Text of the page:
Thursday, May 29, 2014

Elena Lavorato Gets to Know Exhibiting Artist Theresa Anderson

1. Can you tell me a little about the materials you use? Do you stumble upon them? Are they free? Do you search for certain pieces?

I spend a bit of time before each making spree scavenging freecycle, estate sales and thrift stores. Each sculpture is usually a mix of old and new. In the work, one shot big shot, a new slab of paint embedded with floral foam is tied with yellow electric tape around a structure of discarded wood. Heavy striped vinyl sits/ dangles off the base like a spent balloon.

One of my biggest coups was being contacted by the Artistic Director at PlatteForum Creative Residency a few years to come take a look at the discards from a previous artist. She knows I’m always searching for materials that have a certain kind of history to them, texture or color. The artist had left at least 40 old stretcher bars with the edges and sides of the paintings intact. I immediately loved them. I remember seeing the notes on the sides, the residue of the making and just knowing that they’d be fodder for something.  Old plastic garbage cans, bird cages, parts of lamps, sticks, wallpaper, vintage textiles such as fur, bra straps, pantyhose, picnic tablecloths, pillow stuffing, threads and ropes, feathers, tables, legs, kitsch holiday decorations, fake hair, fake flowers and all kinds of things make their way into the studio.  Quite often I’ll mess around with them over a long period of time before they’re either incorporated into a sculpture or given a new home with another artist to make room for other materials. 

2. Can you tell me about your sculptural practice in general and what your ideas and feelings are towards your work?

Overall my work is very circular moving between the daily drawing practice, painting and sculpture. I’m pulling apart ideas, thinking about the relationships of materials, and moving between abstraction and figuration. The sculptures represent a space of reasoning that often starts much more formally, centered around material requirements and ideas about body pivot points, fragmentation and movement. Each type of work allows me to reflect and push back into the research and notes about the ideas I’m thinking about. It’s pretty layered.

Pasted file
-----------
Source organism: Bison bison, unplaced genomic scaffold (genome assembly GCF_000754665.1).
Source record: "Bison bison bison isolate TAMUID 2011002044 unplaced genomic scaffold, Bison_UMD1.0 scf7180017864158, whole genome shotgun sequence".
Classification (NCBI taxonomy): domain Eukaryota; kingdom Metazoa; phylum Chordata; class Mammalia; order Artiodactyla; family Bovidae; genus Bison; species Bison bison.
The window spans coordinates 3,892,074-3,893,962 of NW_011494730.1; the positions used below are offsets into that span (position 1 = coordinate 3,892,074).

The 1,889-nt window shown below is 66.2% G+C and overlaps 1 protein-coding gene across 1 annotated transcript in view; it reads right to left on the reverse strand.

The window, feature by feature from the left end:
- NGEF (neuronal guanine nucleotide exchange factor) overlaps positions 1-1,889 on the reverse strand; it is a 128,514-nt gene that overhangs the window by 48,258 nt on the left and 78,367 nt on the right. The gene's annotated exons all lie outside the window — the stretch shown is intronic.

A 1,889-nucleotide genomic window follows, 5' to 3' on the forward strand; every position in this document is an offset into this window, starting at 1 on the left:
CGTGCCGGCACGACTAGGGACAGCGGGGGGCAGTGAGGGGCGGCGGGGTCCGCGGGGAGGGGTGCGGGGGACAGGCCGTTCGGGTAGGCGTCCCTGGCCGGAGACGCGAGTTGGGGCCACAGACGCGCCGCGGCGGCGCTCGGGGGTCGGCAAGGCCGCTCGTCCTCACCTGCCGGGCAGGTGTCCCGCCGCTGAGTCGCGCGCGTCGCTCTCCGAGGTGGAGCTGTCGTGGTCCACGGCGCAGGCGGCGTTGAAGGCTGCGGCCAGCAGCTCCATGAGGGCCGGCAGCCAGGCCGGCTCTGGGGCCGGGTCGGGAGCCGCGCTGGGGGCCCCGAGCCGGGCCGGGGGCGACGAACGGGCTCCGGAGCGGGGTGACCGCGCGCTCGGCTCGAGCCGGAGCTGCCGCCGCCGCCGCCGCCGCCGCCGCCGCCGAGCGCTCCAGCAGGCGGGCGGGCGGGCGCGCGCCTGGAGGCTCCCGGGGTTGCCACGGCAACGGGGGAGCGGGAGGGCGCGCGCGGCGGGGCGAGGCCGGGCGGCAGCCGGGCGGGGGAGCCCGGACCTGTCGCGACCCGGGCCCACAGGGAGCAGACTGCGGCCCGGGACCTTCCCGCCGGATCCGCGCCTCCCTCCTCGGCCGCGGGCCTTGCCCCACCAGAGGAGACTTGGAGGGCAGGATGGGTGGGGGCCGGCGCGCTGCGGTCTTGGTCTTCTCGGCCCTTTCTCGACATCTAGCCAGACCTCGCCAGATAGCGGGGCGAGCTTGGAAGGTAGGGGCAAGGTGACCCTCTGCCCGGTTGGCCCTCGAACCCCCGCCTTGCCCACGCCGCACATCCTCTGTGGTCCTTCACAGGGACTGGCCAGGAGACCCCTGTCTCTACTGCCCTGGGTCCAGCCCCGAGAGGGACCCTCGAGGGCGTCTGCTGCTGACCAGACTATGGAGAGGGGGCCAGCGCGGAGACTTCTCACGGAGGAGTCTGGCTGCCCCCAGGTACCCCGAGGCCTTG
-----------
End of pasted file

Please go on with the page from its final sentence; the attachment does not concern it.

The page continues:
3. Why do you use pedestals to elevate certain sculptures rather than other materials?  Do you build these sculptures with the pedestal in mind?

All of these works have gone through relationships with the floor, furniture and the pedestal. I’ve played around documenting the works with pedestals as a way to bring the work back to some kind of formality- a leaving off of the emotional attachment, palette cleansers. I can put them back on kinds of living furniture or the floor to reinvigorate them with another kind of physicality.

4. Do you have a memory or memorable moment of your first childhood experience with art?

Some of my first memories are of sitting in the dirt painting rocks, coding doorjambs and driving nails into wood. I had a pretty vivid imaginary world, making costumes, writing plays, singing and dancing.

5. Do you play a specific kind of music when you work that you don’t normally listen to outside of the studio?

I have a set of 171 rap and dubstep songs that I’ve been listening to since late 2011-12. My then teenage son had uploaded his song list onto my itunes and repopulated my ipod. I pair the violent misogyny with focused readings in the morning.

6. The work you will have in Tenantless Pause (granted I have only seen two pictures on our website) seems more ambiguous compared to your other sculptures which automatically trigger a connection in mind to the female body or other real-world images. Am I totally off or has your work shifted in this direction?

My work has been going more towards abstraction for quite some time. The tension between figuration and abstraction is pretty sweet.

7. Do you keep a special object in your studio that you won’t use for a sculpture but offers inspiration for your work?

Nothing in my studio is off limits. Anything off-limits should stay out of the studio. I spend quite a bit of time collecting, touching and thinking about the things I’ve put in the studio so when I’m ready –it’s incorporation happens quickly. It’s very similar to drawing practice. It’s there when you need.

For More Information on Theresa Anderson's exhibit opening June 7th Click HERE.